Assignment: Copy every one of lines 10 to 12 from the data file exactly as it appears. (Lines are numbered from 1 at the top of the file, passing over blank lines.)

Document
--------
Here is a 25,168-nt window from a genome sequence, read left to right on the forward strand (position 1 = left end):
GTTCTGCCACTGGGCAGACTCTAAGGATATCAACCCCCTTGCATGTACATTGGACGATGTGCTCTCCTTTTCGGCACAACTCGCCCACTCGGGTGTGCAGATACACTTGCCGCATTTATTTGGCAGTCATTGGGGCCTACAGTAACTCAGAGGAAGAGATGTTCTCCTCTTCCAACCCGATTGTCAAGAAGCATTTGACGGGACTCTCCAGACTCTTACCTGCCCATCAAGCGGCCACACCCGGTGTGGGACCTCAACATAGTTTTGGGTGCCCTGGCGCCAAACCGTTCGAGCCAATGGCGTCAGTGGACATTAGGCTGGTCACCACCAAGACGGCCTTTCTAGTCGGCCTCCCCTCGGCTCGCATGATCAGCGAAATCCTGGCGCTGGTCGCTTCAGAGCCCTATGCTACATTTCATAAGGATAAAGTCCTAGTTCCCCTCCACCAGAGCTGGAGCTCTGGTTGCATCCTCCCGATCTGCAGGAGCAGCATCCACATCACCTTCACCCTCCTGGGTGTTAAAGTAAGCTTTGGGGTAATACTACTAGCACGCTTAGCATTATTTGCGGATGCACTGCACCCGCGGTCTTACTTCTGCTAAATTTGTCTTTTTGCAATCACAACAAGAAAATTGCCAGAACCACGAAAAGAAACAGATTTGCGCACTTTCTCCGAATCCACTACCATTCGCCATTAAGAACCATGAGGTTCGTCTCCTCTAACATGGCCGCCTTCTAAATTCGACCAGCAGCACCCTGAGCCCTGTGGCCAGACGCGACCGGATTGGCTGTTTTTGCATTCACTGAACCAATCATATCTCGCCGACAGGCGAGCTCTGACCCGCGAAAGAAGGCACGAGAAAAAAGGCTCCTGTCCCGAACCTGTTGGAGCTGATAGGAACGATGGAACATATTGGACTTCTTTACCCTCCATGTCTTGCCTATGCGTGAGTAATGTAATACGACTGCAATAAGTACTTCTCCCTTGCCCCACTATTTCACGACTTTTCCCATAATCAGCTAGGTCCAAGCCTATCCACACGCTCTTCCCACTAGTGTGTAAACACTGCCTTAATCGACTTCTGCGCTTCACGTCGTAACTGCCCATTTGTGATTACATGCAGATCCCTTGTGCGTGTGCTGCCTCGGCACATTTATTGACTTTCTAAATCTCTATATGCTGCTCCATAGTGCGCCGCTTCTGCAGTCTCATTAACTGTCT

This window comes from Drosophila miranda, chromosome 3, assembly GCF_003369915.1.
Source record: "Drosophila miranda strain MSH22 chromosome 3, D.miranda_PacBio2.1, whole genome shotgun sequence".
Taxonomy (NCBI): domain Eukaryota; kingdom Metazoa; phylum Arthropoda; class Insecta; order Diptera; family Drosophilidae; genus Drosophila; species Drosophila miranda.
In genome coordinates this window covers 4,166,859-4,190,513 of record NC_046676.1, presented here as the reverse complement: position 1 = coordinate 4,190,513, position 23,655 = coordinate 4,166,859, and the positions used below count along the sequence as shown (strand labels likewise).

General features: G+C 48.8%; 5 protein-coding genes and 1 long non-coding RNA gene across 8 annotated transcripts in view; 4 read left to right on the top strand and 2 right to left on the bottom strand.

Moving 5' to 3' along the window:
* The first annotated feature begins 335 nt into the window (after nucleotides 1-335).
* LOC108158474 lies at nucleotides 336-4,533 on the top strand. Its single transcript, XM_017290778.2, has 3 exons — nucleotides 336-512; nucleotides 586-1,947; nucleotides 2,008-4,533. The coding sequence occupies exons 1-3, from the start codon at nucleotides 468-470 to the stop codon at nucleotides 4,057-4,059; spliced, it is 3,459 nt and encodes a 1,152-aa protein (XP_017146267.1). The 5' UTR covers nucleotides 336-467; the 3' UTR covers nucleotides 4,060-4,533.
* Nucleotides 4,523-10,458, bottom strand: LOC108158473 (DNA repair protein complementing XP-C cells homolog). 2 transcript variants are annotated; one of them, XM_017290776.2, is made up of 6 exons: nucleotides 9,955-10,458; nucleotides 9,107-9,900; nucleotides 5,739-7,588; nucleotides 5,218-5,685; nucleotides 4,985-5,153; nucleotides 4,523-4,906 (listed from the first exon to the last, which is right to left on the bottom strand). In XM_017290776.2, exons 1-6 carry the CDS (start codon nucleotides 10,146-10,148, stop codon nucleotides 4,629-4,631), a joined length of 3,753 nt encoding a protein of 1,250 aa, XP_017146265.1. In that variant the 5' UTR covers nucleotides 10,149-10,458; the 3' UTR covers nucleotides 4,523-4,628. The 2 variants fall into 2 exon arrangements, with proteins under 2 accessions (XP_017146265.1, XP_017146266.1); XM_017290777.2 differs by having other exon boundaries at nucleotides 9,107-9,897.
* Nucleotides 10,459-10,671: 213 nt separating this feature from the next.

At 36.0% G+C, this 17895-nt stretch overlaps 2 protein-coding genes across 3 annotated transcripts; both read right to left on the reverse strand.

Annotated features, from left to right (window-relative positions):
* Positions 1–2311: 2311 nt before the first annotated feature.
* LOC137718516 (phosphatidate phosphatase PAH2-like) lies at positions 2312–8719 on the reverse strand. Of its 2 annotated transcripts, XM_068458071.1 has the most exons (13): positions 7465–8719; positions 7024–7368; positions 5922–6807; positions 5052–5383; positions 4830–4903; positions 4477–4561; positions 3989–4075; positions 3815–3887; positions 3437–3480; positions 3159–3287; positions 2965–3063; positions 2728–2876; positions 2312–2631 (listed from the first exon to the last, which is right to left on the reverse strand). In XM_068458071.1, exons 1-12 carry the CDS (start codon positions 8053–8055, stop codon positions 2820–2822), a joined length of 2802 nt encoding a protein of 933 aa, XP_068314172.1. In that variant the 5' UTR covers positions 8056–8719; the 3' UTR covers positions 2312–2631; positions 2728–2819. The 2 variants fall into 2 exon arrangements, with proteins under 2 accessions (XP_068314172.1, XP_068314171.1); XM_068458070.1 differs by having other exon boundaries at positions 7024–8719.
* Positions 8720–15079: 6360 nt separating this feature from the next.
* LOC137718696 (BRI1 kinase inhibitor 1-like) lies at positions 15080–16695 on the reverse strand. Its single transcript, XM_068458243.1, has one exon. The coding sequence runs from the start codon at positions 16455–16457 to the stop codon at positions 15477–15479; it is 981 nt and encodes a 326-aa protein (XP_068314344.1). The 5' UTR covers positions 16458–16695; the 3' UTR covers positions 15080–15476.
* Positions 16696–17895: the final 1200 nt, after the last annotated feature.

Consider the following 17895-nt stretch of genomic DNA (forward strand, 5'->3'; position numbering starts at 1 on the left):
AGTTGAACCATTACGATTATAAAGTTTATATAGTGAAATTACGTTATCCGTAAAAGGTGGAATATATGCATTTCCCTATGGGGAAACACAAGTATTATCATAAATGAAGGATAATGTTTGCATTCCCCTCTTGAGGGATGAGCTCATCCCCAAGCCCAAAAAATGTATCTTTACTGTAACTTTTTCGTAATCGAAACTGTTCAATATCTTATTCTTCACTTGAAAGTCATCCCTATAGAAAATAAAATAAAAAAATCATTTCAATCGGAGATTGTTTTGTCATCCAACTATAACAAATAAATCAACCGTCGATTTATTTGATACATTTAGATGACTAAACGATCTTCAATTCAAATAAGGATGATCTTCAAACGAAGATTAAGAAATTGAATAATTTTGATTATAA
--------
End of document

* LOC108158474 lies at nucleotides 336-4,533 on the top strand. Its single transcript, XM_017290778.2, has 3 exons — nucleotides 336-512; nucleotides 586-1,947; nucleotides 2,008-4,533. The coding sequence occupies exons 1-3, from the start codon at nucleotides 468-470 to the stop codon at nucleotides 4,057-4,059; spliced, it is 3,459 nt and encodes a 1,152-aa protein (XP_017146267.1). The 5' UTR covers nucleotides 336-467; the 3' UTR covers nucleotides 4,060-4,533.
* Nucleotides 4,523-10,458, bottom strand: LOC108158473 (DNA repair protein complementing XP-C cells homolog). 2 transcript variants are annotated; one of them, XM_017290776.2, is made up of 6 exons: nucleotides 9,955-10,458; nucleotides 9,107-9,900; nucleotides 5,739-7,588; nucleotides 5,218-5,685; nucleotides 4,985-5,153; nucleotides 4,523-4,906 (listed from the first exon to the last, which is right to left on the bottom strand). In XM_017290776.2, exons 1-6 carry the CDS (start codon nucleotides 10,146-10,148, stop codon nucleotides 4,629-4,631), a joined length of 3,753 nt encoding a protein of 1,250 aa, XP_017146265.1. In that variant the 5' UTR covers nucleotides 10,149-10,458; the 3' UTR covers nucleotides 4,523-4,628. The 2 variants fall into 2 exon arrangements, with proteins under 2 accessions (XP_017146265.1, XP_017146266.1); XM_017290777.2 differs by having other exon boundaries at nucleotides 9,107-9,897.
* Nucleotides 10,459-10,671: 213 nt separating this feature from the next.